Rev. Teri Peterson
30 August 2015, Pentecost 2-7 (We Follow By Grace)
My brothers and sisters, do you with your acts of favoritism really believe in our glorious Lord Jesus Christ? For if a person with gold rings and in fine clothes comes into your assembly, and if a poor person in dirty clothes also comes in, and if you take notice of the one wearing the fine clothes and say, ‘Have a seat here, please’, while to the one who is poor you say, ‘Stand there’, or, ‘Sit at my feet’, have you not made distinctions among yourselves, and become judges with evil thoughts? Listen, my beloved brothers and sisters. Has not God chosen the poor in the world to be rich in faith and to be heirs of the kingdom that he has promised to those who love him? But you have dishonored the poor. Is it not the rich who oppress you? Is it not they who drag you into court? Is it not they who blaspheme the excellent name that was invoked over you?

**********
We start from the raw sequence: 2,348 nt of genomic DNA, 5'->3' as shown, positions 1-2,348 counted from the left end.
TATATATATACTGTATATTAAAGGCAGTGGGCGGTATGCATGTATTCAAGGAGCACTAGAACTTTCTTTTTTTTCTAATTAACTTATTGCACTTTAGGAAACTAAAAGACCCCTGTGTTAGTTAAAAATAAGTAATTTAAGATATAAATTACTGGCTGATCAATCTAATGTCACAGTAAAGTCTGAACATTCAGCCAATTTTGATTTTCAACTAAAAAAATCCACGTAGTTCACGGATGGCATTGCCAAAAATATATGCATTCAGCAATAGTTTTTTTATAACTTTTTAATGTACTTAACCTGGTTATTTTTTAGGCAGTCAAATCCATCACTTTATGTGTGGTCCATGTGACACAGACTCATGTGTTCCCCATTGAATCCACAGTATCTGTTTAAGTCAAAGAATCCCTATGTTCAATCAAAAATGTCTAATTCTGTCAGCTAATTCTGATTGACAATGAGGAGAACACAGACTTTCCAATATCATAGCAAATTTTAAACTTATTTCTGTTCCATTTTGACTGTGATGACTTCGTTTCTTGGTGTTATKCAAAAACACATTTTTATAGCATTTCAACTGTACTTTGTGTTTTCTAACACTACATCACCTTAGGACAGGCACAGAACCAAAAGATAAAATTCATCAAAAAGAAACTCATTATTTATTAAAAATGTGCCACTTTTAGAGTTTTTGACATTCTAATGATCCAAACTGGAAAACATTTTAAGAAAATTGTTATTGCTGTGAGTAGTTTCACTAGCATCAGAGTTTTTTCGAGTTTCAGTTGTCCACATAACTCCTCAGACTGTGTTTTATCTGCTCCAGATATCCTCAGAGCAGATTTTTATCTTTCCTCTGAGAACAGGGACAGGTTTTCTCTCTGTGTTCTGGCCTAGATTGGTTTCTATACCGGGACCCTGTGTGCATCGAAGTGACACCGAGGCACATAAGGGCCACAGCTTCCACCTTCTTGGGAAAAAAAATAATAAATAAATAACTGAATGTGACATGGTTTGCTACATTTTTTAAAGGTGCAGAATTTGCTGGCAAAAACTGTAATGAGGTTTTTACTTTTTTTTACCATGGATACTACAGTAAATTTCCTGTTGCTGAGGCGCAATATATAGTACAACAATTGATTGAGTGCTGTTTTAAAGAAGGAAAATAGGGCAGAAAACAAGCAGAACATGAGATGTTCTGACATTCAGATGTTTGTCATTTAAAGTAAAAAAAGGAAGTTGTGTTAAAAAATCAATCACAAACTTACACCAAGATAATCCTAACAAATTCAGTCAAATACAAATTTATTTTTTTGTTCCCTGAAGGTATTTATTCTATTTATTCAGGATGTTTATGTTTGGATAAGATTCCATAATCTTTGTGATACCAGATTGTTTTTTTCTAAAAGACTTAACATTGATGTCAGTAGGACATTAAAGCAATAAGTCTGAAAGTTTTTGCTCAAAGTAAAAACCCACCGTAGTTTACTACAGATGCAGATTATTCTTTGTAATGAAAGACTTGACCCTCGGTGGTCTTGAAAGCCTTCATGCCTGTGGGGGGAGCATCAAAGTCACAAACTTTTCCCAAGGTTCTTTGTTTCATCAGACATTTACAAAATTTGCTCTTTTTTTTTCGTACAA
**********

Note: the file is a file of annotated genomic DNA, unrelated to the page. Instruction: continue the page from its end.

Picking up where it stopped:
You do well if you really fulfill the royal law according to the scripture, ‘You shall love your neighbor as yourself.’ But if you show partiality, you commit sin and are convicted by the law as transgressors. For whoever keeps the whole law but fails in one point has become accountable for all of it. For the one who said, ‘You shall not commit adultery’, also said, ‘You shall not murder.’ Now if you do not commit adultery but if you murder, you have become a transgressor of the law. So speak and so act as those who are to be judged by the law of liberty. For judgment will be without mercy to anyone who has shown no mercy; mercy triumphs over judgment.
What good is it, my brothers and sisters, if you say you have faith but do not have works? Can faith save you? If a brother or sister is naked and lacks daily food, and one of you says to them, ‘Go in peace; keep warm and eat your fill’, and yet you do not supply their bodily needs, what is the good of that? So faith by itself, if it has no works, is dead.